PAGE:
I fondly remember travelling in the early sixties on both the immaculately kept Hinemoa and the Maori; it was then a well patronised, fast and reliable service. Both the vessels were equipped with powerful turbo-electric engines, which helped to ensure their excellent sea keeping qualities, were maintained for a smooth overnight passage. For many passengers it was the “journey” rather than the destination, of experiencing a sea voyage that contributed to keeping this service viable for as long as it was. It was sad but inevitable, with the increasing competition from the Cook Strait service and the then government domestic airline NAC – later to become part of Air New Zealand, that would see this service end after 81 years.
During the period from 1994 until 2005, the service experimented over the summer months with small fast ferries. These were introduced initially by an outside operator with such craft as the Incat 050, which was capable of speeds of over 40 knots. The Interislander Company was then forced to compete with similar and equally fast craft, such as the Condor 10 which was also an Incat. However, due to the ensuing environmental issues caused by the wash from these vessels in the Marlborough Sounds and also to protect the ships at the exposed berths in Wellington Harbour such as at Aotea Quay, a speed restriction of 18 knots was then enforced. As a consequence the huge margin of time saving, when compared to that of the conventional ferries’ transit times, was then reduced down to a mere 45 minutes. It was no surprise that these vessels were eventually phased out, because of their unsuitability to be able to operate year round in the heavy swells that were often encountered in Cook Strait, with a restriction already applied of sailing in swells in excess of 4 metres. These high speed ferries had become over time economically unviable. The high running costs, environmental restrictions and the dwindling appeal from the travelling public, whose preferences were then for a more comfortable journey, that the larger ferries had to offer – eventually sealed the fate of these “greyhounds” of the ocean.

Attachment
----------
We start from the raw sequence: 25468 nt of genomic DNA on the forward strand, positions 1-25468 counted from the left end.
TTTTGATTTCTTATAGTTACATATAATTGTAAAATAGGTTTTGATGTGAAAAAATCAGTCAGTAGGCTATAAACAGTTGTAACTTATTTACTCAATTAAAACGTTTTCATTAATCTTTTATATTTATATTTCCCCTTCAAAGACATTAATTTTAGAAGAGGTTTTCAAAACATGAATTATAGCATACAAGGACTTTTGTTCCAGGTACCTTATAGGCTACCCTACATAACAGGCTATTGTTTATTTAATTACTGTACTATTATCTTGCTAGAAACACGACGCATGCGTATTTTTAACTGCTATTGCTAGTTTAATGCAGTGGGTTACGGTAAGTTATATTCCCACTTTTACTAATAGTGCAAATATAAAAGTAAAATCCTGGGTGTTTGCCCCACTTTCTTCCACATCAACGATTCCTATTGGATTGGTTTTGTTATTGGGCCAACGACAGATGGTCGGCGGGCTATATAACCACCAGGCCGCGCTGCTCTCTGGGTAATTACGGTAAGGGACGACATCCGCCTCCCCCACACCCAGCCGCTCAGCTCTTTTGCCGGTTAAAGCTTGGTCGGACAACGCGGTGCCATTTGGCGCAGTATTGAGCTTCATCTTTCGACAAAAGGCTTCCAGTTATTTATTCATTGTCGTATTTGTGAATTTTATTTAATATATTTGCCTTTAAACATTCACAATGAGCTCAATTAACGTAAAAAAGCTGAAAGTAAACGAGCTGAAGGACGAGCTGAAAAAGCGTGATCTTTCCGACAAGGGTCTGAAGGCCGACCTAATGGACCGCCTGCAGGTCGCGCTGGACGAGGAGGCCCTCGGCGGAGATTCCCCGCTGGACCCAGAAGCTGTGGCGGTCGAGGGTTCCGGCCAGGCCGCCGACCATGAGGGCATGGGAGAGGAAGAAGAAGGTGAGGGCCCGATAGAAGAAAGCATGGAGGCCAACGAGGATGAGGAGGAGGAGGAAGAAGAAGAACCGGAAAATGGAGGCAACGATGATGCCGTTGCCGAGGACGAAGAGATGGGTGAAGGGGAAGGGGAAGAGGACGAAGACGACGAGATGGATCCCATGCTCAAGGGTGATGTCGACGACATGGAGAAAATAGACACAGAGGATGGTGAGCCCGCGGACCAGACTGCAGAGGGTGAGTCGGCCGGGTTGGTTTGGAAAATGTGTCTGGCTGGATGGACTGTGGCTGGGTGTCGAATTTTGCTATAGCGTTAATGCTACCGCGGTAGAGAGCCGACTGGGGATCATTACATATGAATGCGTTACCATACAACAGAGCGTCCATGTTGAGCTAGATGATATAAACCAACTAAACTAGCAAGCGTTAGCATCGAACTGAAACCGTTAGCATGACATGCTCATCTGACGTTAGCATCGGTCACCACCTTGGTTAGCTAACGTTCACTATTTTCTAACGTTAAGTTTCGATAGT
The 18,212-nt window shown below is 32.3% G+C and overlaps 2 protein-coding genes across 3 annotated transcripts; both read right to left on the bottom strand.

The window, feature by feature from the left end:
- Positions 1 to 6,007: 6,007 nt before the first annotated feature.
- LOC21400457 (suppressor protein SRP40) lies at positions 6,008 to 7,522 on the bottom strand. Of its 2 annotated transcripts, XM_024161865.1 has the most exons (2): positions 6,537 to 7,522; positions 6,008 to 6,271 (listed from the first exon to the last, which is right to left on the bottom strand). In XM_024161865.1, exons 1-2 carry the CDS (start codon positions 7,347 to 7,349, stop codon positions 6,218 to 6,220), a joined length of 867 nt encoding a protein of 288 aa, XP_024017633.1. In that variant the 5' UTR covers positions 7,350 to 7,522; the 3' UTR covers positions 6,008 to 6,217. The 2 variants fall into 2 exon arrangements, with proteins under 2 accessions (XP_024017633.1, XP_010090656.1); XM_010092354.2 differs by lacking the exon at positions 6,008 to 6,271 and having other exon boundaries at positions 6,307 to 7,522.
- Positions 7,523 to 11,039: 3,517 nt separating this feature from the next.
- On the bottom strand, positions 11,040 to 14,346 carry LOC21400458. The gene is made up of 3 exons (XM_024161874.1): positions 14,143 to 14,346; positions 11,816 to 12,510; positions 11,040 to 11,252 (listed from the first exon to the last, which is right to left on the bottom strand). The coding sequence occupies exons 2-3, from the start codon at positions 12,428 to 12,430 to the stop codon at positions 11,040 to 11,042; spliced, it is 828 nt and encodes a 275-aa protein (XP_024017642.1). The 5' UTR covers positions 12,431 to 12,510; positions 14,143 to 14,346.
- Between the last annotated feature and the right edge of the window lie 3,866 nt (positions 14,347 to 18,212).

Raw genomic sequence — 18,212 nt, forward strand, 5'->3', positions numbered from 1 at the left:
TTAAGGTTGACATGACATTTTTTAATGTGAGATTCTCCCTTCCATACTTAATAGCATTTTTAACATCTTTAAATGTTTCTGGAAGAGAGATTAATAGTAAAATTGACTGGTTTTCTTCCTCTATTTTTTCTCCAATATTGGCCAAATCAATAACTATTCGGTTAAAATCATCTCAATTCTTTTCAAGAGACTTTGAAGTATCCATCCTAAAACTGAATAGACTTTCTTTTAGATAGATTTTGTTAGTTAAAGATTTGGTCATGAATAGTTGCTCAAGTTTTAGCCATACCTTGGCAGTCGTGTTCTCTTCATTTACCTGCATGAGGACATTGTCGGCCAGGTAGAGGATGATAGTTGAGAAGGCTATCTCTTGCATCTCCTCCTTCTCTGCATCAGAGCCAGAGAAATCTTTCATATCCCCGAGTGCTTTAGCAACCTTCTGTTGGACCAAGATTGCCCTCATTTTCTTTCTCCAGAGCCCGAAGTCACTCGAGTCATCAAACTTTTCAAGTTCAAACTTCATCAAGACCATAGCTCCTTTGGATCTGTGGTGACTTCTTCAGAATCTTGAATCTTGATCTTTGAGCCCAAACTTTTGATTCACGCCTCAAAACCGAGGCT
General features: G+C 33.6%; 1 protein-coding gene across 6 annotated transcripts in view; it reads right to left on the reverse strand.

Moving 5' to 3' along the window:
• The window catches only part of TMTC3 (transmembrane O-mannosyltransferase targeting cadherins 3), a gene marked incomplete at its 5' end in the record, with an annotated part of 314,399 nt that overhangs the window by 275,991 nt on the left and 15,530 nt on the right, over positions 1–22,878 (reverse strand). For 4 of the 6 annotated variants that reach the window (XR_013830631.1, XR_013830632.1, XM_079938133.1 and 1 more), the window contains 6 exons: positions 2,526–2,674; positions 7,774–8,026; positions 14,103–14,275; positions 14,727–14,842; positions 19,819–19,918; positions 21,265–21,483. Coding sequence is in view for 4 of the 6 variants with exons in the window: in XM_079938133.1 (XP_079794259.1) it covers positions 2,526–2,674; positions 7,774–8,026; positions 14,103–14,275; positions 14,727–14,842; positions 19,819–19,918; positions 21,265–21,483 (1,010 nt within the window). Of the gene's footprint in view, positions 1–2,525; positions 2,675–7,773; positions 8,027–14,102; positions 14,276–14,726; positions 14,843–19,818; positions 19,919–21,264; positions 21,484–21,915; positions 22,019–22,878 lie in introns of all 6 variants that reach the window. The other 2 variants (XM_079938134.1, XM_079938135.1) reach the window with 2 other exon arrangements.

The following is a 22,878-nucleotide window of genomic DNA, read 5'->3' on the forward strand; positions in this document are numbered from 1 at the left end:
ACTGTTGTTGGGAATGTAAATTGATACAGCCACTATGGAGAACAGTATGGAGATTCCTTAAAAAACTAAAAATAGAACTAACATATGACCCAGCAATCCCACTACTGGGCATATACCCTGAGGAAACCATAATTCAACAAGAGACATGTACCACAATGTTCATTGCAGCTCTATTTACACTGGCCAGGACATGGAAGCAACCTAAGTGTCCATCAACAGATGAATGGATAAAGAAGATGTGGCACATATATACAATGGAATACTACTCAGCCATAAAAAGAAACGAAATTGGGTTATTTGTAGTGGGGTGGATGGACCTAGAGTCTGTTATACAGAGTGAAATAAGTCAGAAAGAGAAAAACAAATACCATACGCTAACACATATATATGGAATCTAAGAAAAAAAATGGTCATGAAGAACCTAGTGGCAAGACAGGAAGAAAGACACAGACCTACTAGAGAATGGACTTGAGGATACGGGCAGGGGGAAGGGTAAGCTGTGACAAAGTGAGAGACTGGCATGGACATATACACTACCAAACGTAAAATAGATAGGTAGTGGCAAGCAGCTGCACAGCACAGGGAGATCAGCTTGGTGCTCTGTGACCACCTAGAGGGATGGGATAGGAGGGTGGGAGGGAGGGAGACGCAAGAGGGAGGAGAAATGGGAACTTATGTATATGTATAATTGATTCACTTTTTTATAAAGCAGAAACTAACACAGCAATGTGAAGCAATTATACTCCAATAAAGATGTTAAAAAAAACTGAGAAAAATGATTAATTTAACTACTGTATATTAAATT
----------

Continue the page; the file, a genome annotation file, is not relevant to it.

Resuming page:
The Interislander’s current logo as displayed on their ship’s hulls, depicting a dolphin, is very appropriate because it signifies a unique link with the past, with a very special dolphin affectionately known as “Pelorus Jack”. This remarkable dolphin first came to the attention of the ships in 1888 and would meet the vessels on the Wellington to Nelson service at the entrance to Pelorus Sound in the Marlborough Sounds and “escort” them through the treacherous passage to French Pass, constantly riding the bow wave as it alternated from side to side of the vessel. He would also wait for the ships on their return journey at French Pass. “Pelorus Jack’s” fame spread far and wide including internationally, and for many passengers this was their main reason for undertaking the voyage, so that they could see for themselves this legendary dolphin in action.
- Next >>